My contribution to this symposium is short and negative: There are no theoretical problems that attach to one’s causing the conditions that permit him to claim a defense to some otherwise criminal act. If one assesses the culpability of an actor at each of the various times he acts in a course of conduct, then it is obvious that he can be nonculpable at T2 but culpable at T1, and that a nonculpable act at T2 has no bearing on whether (...) an actor was culpable at T1 when he caused the circumstances that are exculpatory with respect to his act (or conduct) at T2. Moreover, as I interpret the Model Penal Code, it gets matters close to right on this point. (shrink)
The Philosophy of Criminal Law collects 17 of Doug Husak’s articles on legal theory, 16 of which have been previously published, spanning a period of over two decades. In sum, these 17 articles make a huge and lasting contribution to criminal law theory. There is much wisdom contained in them; and I find surprisingly little to disagree with, making my job as a critical reviewer quite challenging. Most of the points on which Doug and I disagree can be found in (...) my other published work in this field, so I will have little to say about them, except where they illuminate those few points of disagreement that arise in the particular essays I discuss. Most of what I will say will be in accord with Doug’s views and will principally explore their wider implications. The 17 essays in the book cover too many and too varied topics for one review essay. Therefore, I will focus on just three of them: “Rapes Without Rapists: Consent and Reasonable Mistake” (co-authored by George C. Thomas); “Mistakes of Law and Culpability”; and “Already Punished Enough.” Although I generally agree with the upshots of Doug’s arguments in these chapters, I think the issues they raise are worth further exploration. (shrink)
Orthodox criminal law doctrine treats mistakes of law and mistakes of fact differently for purposes of both exculpation and inculpation. Kenneth Simonsâ paper in general defends this orthodoxy. I have earlier criticized the criminal lawâs attempt to distinguish mistakes of law from mistakes of fact, and I continue to maintain, in opposition to Simons, that the distinction is problematic.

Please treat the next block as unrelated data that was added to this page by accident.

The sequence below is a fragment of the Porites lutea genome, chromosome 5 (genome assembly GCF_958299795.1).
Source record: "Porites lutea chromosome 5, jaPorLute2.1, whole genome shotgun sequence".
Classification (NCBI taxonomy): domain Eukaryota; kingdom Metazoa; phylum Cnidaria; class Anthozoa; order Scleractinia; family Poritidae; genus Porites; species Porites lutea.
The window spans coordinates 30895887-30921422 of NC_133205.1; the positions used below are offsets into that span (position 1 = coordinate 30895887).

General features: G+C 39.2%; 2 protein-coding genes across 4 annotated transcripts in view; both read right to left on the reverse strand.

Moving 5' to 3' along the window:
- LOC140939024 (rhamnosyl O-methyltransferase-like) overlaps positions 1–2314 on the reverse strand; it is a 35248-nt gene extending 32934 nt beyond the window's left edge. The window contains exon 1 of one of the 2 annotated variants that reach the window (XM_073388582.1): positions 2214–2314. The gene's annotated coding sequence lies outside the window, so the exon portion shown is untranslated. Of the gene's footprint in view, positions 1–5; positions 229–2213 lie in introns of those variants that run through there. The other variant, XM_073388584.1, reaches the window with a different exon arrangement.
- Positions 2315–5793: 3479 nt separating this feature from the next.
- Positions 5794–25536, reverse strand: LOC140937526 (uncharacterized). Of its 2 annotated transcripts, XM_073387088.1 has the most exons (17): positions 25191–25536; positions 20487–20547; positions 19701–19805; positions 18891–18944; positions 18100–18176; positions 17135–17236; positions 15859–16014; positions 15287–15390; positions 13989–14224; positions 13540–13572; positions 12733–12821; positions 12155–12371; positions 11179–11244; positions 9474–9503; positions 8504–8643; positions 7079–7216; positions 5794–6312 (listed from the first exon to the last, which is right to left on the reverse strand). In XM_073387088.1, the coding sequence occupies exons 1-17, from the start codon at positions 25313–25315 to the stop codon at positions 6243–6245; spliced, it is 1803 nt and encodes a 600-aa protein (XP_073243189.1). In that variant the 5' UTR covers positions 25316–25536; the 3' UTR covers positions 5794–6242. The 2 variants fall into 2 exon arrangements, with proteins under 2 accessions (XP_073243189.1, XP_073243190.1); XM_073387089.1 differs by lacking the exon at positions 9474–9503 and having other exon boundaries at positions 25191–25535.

Iconoclasts? Who, Us? A Reply to Dolinko Content Type Journal Article Category Original Paper Pages 1-7 DOI 10.1007/s11572-012-9143-3 Authors Larry Alexander, San Diego, CA, USA Kimberly Kessler Ferzan, Camden, NJ, USA Journal Criminal Law and Philosophy Online ISSN 1871-9805 Print ISSN 1871-9791.
Previous research has identified several factors (such as remuneration, workload, negative perceptions of criminal defendants) which may lead to a barrister not acting in the defendant's best interests, when advising on plea or engaging in plea bargaining. This article applies aspects of the principal – agent problem to the relationship between defence barristers and defendants in England and Wales in order to analyse the extent to which incentives can align the interests of the agent (the barrister) with those of the (...) principal (the defendant) in order to prevent moral hazard caused by the agent's competing interests. Coercive, material and moral incentives are considered, and the role of the solicitor and the significance of the barrister's reputation are also discussed. It is argued that none of the forms of incentive which would traditionally reduce the risk of moral hazard do so to any great extent in the barrister – defendant relationship, and that this is due in part to the complexity of the overlapping principal – agent dynamics within which the barrister – defendant relationship lies. (shrink)
Chemical castration laws, such as one recently adopted in the U.S. State of Louisiana, raise challenging ethical concerns for physicians. Even if such interventions were to prove efficacious, which is far from certain, they would still raise troubling concerns regarding the degree of medical risk that may be imposed upon prisoners in the name of public safety as well as the appropriate role for physicians and other health care professionals in the administration of pharmaceuticals to competent prisoners over the inmates’ (...) unequivocal objections. This paper argues that the concerns raised by chemical castration are grave enough that, until they are adequately addressed by policymakers, physicians ought not to participate in the process. (shrink)